The shareholders initially included a numbered company with directors that included Domenico Manno, uncle of now-deceased Mafia don Vito Rizzuto. Manno is one of three men who pleaded guilty to conspiracy in the 1978 murder of Paolo Violi, the Calabrian Mafia leader whose demise brought the Sicilian Rizzuto clan to power. Manno’s wife was listed as a shareholder in the land in 2012.

 

The current president and first shareholder of Gestion de Placements Uni-Dev is Joseph Sciascia, and the vice-president and third shareholder is his wife, Laura Bruno. Sciascia is the son of Gerlando (George from Canada) Sciascia, the Montreal Mafia’s representative in New York when he was shot dead by fellow mobsters in 1999.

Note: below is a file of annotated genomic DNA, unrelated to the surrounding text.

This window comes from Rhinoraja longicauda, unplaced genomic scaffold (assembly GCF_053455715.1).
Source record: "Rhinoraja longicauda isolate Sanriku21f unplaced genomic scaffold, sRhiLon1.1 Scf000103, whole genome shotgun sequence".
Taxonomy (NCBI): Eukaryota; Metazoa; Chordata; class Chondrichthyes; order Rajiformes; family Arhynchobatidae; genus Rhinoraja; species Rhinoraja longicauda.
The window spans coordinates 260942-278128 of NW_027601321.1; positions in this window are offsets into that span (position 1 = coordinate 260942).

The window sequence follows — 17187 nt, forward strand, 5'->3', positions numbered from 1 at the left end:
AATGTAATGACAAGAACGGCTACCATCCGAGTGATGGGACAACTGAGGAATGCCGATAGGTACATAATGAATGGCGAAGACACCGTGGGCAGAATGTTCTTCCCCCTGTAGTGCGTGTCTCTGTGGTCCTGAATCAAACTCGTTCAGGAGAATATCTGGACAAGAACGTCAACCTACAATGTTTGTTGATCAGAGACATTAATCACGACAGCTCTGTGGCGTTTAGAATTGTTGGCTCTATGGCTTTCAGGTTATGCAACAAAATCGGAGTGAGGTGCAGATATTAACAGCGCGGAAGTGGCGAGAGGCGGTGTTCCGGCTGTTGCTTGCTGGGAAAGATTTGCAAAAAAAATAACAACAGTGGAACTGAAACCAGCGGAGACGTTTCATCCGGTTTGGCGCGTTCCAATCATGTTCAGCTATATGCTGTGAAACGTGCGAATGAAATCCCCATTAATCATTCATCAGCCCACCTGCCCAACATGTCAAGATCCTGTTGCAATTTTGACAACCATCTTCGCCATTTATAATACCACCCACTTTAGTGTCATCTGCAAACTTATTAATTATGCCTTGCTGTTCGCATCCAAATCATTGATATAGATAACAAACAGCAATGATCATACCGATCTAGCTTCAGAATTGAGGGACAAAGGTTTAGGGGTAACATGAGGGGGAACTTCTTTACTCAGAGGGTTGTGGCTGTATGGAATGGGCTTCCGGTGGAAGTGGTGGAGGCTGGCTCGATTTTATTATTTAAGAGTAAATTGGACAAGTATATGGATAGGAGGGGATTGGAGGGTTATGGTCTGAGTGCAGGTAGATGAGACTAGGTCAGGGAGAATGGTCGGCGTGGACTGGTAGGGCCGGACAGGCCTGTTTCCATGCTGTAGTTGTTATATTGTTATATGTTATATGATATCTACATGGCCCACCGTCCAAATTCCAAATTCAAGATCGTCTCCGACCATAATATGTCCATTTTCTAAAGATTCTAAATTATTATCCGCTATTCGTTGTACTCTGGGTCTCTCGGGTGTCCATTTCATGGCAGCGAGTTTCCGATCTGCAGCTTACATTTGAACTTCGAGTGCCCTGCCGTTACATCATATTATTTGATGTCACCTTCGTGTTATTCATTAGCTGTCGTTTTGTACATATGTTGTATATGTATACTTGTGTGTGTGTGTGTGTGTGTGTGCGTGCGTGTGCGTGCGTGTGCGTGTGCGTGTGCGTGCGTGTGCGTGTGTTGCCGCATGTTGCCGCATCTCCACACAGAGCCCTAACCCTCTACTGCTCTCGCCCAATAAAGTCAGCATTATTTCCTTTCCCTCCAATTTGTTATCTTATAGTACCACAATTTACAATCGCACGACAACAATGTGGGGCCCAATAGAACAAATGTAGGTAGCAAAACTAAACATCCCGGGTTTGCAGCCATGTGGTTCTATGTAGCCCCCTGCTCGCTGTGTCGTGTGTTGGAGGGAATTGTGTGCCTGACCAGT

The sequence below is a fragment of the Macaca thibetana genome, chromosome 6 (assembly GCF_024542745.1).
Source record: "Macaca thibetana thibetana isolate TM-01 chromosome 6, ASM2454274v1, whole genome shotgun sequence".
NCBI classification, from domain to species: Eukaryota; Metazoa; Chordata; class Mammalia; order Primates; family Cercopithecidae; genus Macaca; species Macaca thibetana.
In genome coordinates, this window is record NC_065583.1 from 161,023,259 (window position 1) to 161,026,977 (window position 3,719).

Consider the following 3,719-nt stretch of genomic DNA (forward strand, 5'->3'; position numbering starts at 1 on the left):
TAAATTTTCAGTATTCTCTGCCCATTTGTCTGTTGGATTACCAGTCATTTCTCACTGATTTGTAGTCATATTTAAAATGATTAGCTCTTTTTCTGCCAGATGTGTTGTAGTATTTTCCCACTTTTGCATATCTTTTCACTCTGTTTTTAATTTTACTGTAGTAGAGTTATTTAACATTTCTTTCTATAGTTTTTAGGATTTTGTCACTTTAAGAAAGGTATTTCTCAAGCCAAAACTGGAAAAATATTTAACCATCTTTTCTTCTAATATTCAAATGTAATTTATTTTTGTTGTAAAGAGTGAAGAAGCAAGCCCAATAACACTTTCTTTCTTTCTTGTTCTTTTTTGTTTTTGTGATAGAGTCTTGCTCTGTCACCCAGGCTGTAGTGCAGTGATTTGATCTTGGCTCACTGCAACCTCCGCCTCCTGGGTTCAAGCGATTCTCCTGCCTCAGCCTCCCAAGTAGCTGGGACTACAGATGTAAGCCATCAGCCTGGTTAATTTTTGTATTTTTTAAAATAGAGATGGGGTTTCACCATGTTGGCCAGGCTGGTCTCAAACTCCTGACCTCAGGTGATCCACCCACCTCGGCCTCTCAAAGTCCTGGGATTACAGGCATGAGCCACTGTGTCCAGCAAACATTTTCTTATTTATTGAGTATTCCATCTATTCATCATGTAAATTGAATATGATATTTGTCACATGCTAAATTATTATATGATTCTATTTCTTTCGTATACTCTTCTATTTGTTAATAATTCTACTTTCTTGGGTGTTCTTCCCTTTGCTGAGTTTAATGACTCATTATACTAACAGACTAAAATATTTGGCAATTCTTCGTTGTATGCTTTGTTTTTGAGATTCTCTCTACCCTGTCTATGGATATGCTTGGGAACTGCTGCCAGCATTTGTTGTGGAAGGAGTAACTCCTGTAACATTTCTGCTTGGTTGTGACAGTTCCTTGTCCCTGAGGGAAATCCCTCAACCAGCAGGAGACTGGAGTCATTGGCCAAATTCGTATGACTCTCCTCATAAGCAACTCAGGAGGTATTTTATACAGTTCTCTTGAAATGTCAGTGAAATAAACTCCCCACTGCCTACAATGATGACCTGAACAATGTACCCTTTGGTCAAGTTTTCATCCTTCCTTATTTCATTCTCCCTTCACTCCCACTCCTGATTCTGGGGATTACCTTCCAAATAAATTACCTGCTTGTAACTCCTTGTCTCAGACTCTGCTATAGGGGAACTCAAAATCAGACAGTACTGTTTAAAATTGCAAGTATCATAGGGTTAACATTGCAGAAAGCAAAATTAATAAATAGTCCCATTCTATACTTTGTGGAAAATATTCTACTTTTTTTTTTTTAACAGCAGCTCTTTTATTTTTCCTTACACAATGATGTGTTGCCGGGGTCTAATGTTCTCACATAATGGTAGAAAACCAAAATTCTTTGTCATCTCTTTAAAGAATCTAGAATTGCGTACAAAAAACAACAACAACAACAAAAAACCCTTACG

A numbered company is second shareholder. Its president is Rosa LoPresti, widow of Giuseppe (Joe) LoPresti, who was gunned down in 1992.

 

Starting in 2006, the city identified Gestion de Placements Uni-Dev among 12 owners with land it wanted to acquire in the planned conservation zone.

 

The city contracted consultants to negotiate on its behalf with owners in the zone to buy their land.

 

And the consultants say the representative they met for Gestion de Placements Uni-Dev was Domenico Arcuri Jr.

 

Arcuri was identified in the 2006 police operation Projet Colisée as having visited Café Consenza, the Mafia’s headquarters, 45 times between 2004 and 2006, and was filmed handing money there to Nicolo Rizzuto Sr., father of Vito Rizzuto.